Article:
Digging around, I began to suspect that P stood for Peter. Peter Wallage was a writer on cars and car maintenance and repair who had been a journalist for over 40 years. Now retired, he continues to write about his hobbies of photography, cameras and camera repair and has his own website where he chats about his interests. I dropped him a line recently to ask about his contributions to comics and... well, you can read what he has to say for yourself.
Peter was in the RAF for his national service in the late 1940s. He was married to photojournalist Valerie Wallage in 1954 and worked as a design draughtsman for Rolls-Royce. It was here that he began writing.
Most of my freelancing was non-fiction, mainly for hobby magazines. I freely admit I was hopeless at writing fiction short stories for adults, I got enough rejection slips to paper a room. However, I had long held the opinion that literacy among children in the 1930s when I was growing up was higher than it was after the war. Rightly or wrongly I attributed a lot of this to the written comics of the 30s and 40s. I speak from a boy's point of view but I suspect it was similar with girls.In 1964, Peter gave up design work to join Iliffe (which later became part of IPC) as a technical editor on the weekly newspaper Motor Transport. He was also editor of Car Fleet Management and freelanced 'in house' for journals such as Autocar, Thoroughbred and Classic Cars. Resigning in 1979, he became a full-time freelancer and at one time was contributing regularly to eight magazines, all non-fiction and all commissioned work using his own name. He was also freelance editor of The Automobile.
At the age of about eight most boys had 'graduated' from picture comics like Dandy, Chips and Beano to the written comics like Adventure, Wizard, Hotspur and so on. They were full of stories with daring larger than life heroes who swashed their buckles and buckled their swashes in fine style. If you couldn't read fluently you couldn't follow the stories. Moreover they were well written with good grammar and syntax. Yes, they demanded what Somerset Maugham called "a willing suspension of belief" but that's been true of adventure stories throughout history and still is today.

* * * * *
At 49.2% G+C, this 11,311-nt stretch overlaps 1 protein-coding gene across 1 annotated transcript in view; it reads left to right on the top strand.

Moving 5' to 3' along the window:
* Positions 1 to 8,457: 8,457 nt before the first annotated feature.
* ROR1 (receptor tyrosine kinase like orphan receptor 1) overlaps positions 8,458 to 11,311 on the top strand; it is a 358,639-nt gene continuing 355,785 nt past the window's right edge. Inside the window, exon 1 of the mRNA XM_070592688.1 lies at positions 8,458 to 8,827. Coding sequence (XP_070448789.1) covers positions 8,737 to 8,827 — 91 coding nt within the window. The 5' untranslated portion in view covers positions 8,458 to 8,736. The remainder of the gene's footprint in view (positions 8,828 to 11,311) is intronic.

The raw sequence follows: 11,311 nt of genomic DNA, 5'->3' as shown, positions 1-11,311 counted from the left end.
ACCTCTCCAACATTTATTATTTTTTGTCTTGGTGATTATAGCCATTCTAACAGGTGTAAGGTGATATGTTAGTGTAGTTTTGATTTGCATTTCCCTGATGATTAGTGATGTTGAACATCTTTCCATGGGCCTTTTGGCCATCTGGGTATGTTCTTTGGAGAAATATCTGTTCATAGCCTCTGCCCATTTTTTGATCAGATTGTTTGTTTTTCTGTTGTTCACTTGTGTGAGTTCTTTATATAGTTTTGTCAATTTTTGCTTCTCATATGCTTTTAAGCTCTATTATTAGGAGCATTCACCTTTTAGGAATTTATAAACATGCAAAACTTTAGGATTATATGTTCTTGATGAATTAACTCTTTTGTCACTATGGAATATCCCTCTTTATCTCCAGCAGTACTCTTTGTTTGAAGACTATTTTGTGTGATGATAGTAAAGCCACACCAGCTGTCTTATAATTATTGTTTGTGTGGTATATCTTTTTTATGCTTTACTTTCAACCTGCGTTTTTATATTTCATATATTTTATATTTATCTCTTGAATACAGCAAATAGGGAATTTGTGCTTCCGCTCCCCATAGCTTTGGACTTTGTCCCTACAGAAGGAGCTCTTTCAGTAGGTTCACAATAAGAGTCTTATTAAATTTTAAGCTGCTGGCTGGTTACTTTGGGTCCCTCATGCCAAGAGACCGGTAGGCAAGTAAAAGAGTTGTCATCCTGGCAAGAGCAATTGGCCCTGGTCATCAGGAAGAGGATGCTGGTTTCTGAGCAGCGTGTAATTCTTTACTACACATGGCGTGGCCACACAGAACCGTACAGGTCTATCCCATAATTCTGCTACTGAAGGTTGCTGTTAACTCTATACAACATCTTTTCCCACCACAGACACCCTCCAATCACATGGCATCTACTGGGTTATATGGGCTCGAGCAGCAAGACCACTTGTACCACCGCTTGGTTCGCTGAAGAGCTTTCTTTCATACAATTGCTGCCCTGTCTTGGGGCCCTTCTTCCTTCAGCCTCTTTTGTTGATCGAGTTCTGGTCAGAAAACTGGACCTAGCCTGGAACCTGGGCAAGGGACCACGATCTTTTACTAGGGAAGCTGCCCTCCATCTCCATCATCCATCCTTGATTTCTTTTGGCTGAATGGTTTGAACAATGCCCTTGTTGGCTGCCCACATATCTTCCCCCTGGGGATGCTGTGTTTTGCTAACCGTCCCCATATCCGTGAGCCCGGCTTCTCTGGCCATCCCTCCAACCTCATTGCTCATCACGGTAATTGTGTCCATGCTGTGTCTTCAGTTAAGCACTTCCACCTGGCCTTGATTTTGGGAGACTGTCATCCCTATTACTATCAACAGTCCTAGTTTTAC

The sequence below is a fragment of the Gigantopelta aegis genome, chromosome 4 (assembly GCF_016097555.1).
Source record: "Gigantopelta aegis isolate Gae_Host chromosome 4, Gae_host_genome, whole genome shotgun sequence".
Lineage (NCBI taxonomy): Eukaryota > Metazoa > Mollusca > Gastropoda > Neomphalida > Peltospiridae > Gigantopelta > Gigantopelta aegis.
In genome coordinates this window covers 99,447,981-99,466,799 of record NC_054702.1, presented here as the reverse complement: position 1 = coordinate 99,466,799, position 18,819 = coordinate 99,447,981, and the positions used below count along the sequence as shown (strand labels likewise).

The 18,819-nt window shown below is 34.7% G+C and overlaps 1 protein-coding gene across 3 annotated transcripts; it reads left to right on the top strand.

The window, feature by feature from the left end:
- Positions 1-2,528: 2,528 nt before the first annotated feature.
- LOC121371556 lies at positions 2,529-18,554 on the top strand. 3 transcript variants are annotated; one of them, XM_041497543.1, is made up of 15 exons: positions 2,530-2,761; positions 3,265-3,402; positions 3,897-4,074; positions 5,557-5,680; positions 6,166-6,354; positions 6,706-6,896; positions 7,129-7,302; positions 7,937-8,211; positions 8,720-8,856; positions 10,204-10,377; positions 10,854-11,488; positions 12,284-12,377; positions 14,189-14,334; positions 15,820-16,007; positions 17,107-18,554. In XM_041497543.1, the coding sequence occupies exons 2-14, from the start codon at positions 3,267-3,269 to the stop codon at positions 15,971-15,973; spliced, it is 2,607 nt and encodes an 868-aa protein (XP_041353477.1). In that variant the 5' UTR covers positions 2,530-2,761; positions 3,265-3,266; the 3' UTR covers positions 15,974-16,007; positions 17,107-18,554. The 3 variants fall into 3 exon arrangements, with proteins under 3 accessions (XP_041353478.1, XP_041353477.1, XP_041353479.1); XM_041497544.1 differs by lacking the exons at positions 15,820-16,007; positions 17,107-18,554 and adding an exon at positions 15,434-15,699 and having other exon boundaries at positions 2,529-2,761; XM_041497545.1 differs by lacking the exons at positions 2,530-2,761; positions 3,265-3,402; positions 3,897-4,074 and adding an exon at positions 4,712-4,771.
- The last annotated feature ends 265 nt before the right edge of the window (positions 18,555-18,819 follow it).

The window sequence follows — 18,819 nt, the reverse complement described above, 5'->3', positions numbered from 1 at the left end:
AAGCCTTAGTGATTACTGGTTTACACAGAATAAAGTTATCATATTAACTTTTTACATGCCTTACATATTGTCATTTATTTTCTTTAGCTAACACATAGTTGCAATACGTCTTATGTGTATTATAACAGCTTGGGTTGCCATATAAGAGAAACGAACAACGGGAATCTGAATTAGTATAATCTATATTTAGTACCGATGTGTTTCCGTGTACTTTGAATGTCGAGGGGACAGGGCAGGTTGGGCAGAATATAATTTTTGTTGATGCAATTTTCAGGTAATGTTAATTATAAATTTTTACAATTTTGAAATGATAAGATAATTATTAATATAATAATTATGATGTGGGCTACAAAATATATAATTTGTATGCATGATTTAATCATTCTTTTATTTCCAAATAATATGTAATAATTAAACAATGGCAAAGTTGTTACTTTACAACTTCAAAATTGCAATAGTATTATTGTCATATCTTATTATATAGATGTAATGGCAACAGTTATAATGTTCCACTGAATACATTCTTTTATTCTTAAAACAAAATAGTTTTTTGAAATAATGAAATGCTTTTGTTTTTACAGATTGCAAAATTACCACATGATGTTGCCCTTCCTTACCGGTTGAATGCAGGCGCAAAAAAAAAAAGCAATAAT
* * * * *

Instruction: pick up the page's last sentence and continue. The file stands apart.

My wife suggested I tried freelancing for boy's comics and magazines and gradually I began to get more acceptances than rejections. The potential market was quite large. As well as the established comics, mainly from Fleetway and Thomson-Leng, several publishers launched new magazines such as Eagle, Boy's World, Look and Learn and Finding Out.
I recall the story "Race Against Time" which I wrote for Boy's World. I don't remember the details but seem to remember that the central figure was a racing driver who was considered past his prime by up and coming younger drivers but who got the opportunity to show that he was still as good as the best, and better than most.